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Russia: Opportunity in Chaos
03/17/2014 10:00 am EST
Global expert Keith Fitz-Gerald is willing to take a contrarian stance by recommending two Russian stocks amidst the crisis in the Ukraine. The editor of Strike Force looks at stocks that he likens to the Google and Twitter of Russia.
Steve Halpern: We are here today with Keith Fitz-Gerald, chief investment strategist of Money Map Report and editor of the Strike Force Newsletter. How are you doing today, Keith?
Keith Fitz-Gerald: I’m doing great, it’s great to be back, and thank you for having me.
Steve Halpern: You’re well-known as both a global stock expert as well as a very independent thinker, often willing to take positions which are contrary to the consensus. Before we talk about some specific situations, could you expand a little on contrary investing in general, and perhaps explain the psychology involved when buying when others are fearful.
Keith Fitz-Gerald: I’d be happy to. Most people think about contrarian investing incorrectly. They assume that it’s simply going away from the herd or doing something differently.
In reality, if you look at how the all-time greats practice it, and I mean guys like the legendary Jim Rogers, or Mark Mobius, or Sir John Templeton, they hunted for value.
What they wanted was to find businesses with cash flows and opportunity that others didn’t yet see, so, really, their notion of contrarian investing, as I practice it, is to hunt for unrecognized opportunity in the middle of chaos that sends investors running the other way out of fear when, in fact, they should be wading in because that’s where the biggest returns come from.
Steve Halpern: Emotionally, that’s difficult to do. You’ll recognize that, correct?
Keith Fitz-Gerald: Oh, yes. Emotionally, it’s very, very trying, and this assumes, of course, that you have the balance of your portfolio appropriately allocated and properly protected, because you don’t want to take unnecessary risks and you never want to try and catch a falling knife.
But if you have an opportunity that is unloved, unrecognized, and yet, still has tremendous promise, it’s a great opportunity to wade into the market, and let me give you an example:
Sir John Templeton, in 1939, borrowed $10,000, and he bought shares in every single company on the New York stock exchange that was trading under, I think it was $1, at the time. He made money on 100 out of 104 companies that he purchased and quadrupled his money.
He understood that war—while unpleasant, and the world was going to be plunged into chaos for maybe even years—would ultimately produce solid rebound. I’m betting the same thing is happening in parts of the world today.
Steve Halpern: Now, a good example of your contrarian style is your willingness to look beyond the headlines and take a bullish stance on select Russian equities. In your latest newsletter, you called this an opportunity to capitalize on the chaos, could you expand on that?|pagebreak|
Keith Fitz-Gerald: You bet. Many people are absolutely upset, and rightfully so, about what Russian president Vladimir Putin is doing in the Ukraine. I would not be surprised if he has engineered this entire crisis on the grounds of legitimacy.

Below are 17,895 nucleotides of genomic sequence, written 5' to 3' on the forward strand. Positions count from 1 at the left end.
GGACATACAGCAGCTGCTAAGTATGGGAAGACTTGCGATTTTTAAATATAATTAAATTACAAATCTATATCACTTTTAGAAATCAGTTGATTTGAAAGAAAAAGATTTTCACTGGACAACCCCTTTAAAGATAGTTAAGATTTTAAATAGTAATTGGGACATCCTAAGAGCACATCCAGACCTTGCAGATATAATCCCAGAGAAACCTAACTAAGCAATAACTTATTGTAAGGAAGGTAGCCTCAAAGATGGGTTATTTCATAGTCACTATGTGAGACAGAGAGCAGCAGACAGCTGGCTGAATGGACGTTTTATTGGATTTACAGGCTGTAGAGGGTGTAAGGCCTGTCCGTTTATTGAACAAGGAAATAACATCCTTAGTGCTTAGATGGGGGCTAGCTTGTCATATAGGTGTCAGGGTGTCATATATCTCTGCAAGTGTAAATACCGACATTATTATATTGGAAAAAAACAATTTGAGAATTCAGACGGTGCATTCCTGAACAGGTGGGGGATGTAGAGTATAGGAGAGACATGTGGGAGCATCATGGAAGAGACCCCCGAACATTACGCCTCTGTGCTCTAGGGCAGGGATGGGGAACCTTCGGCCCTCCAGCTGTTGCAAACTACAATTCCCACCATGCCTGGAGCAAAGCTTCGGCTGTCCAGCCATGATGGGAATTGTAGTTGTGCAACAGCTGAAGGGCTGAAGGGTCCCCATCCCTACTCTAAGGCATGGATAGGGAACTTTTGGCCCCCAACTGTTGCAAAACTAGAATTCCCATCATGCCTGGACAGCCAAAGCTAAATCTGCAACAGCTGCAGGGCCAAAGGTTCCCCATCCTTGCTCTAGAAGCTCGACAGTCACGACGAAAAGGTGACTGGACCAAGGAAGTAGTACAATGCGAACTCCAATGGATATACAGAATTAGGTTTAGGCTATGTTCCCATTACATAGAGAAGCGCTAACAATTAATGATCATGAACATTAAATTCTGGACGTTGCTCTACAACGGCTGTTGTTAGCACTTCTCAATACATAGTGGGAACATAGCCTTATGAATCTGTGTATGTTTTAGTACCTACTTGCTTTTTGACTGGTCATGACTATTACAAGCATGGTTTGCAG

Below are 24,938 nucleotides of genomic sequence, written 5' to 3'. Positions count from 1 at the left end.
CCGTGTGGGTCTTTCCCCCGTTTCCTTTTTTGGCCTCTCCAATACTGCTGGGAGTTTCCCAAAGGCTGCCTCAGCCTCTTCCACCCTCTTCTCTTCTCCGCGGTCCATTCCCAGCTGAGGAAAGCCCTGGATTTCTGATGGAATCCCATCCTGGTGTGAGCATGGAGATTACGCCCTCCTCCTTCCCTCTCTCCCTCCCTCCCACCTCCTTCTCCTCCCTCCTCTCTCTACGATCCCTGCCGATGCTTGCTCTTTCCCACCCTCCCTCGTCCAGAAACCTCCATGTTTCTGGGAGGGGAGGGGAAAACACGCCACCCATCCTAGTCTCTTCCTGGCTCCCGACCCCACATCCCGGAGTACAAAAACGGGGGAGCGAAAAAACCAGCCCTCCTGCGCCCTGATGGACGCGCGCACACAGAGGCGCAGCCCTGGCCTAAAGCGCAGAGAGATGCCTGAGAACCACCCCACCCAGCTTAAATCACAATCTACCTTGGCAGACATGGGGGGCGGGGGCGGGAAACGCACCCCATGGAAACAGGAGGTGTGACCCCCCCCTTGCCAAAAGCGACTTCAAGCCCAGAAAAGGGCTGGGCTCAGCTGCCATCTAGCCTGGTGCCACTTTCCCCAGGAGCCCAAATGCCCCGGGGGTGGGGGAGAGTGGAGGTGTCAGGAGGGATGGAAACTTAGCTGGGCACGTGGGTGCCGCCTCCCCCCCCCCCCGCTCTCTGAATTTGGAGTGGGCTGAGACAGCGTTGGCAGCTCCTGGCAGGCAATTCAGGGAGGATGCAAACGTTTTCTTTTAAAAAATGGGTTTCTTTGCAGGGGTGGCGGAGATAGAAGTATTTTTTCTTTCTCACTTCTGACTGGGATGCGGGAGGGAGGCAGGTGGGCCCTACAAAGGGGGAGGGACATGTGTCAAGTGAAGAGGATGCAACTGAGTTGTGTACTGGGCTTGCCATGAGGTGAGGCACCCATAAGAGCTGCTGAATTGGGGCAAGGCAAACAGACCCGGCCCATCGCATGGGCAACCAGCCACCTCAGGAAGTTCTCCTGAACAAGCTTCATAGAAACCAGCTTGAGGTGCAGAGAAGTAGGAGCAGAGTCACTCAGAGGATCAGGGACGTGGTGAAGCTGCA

He believes the Ukraine belongs to Russia, and it should be a part of the Russian sphere, or orbit, if you use a political term.
I think, ultimately, that this is going to do very little to Russian equities, and that the promise of that market is too big to be ignored, so I’m very happy to wade in, like Sir John Templeton did on the eve of World War II, and take select positions where I can identify potential.
Steve Halpern: Let’s look at two specific ideas where you see some upside potential despite the scary headlines in Russia, and the first is Yandex (YNDX). Could you tell us about that company?
Keith Fitz-Gerald: Yandex is a very interesting opportunity to me. Really, for lack of a better term, it’s the Russian Google. It’s down 25%-30% year-to-date, yet the company has got average annual revenue growth approaching 50% over the last three years.
Net income is up over 60% over the same time period. The bottom line is growing. I think you cannot ignore something as compelling as that, especially in an era where everybody is getting more and more Internet-connected, I wouldn’t say savvy, but definitely connected. To me, you want something like a Google on that part of the world.
Steve Halpern: Now, you also see a contrarian opportunity in a company called Mail.ru Group (MLRYY). What’s the story behind this company?
Keith Fitz-Gerald: Well, it’s interesting because Mail.ru really is the operator of the Russian version of Twitter. Now, as much as I dislike Twitter here in the United States, I’m perfectly happy with Mail.ru because I think it’s a great bargain.
I think that people are interconnected using their devices there to a much greater degree than we see here. They rely on them differently, and that’s something I simply want to get ahold of. The business proposition behind interconnectivity does not change no matter what Putin does in the Ukraine.
Steve Halpern: With both of these companies, it appears your recognizing a very real difference between investing in Russia, in general, versus investing in the specific fundamentals of these companies.
Keith Fitz-Gerald: Yes, that’s absolutely correct. I think the fundamentals of the company are tremendously mispriced by virtue of the headlines, which is why I’m willing to ignore them and look beyond.
Steve Halpern: Well, we really appreciate you taking the time today. Thank you for your insights.
Keith Fitz-Gerald: It’s an honor. Thank you.
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